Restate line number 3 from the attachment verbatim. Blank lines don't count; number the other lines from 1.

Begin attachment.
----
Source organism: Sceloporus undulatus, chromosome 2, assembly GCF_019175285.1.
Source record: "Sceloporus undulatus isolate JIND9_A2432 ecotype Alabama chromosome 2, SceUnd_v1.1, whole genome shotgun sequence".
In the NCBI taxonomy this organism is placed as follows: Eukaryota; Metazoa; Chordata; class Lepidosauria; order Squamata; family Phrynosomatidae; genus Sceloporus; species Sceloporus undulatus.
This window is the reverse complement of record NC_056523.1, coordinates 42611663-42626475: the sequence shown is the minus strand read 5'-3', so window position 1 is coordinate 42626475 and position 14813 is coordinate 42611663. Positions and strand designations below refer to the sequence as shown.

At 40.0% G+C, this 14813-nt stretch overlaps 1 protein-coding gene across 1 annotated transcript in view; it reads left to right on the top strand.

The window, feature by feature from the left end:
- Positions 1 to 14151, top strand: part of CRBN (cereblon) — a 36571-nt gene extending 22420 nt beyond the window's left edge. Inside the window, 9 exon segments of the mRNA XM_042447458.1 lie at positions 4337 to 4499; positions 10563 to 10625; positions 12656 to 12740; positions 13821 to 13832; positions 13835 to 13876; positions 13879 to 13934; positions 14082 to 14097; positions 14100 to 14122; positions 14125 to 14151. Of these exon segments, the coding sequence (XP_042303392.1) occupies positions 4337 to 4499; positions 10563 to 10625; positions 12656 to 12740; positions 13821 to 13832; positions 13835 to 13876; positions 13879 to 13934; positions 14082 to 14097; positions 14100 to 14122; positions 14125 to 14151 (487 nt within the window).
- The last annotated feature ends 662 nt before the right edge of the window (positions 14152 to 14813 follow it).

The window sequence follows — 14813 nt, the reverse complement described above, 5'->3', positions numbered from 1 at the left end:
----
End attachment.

In the NCBI taxonomy this organism is placed as follows: Eukaryota; Metazoa; Chordata; class Lepidosauria; order Squamata; family Phrynosomatidae; genus Sceloporus; species Sceloporus undulatus.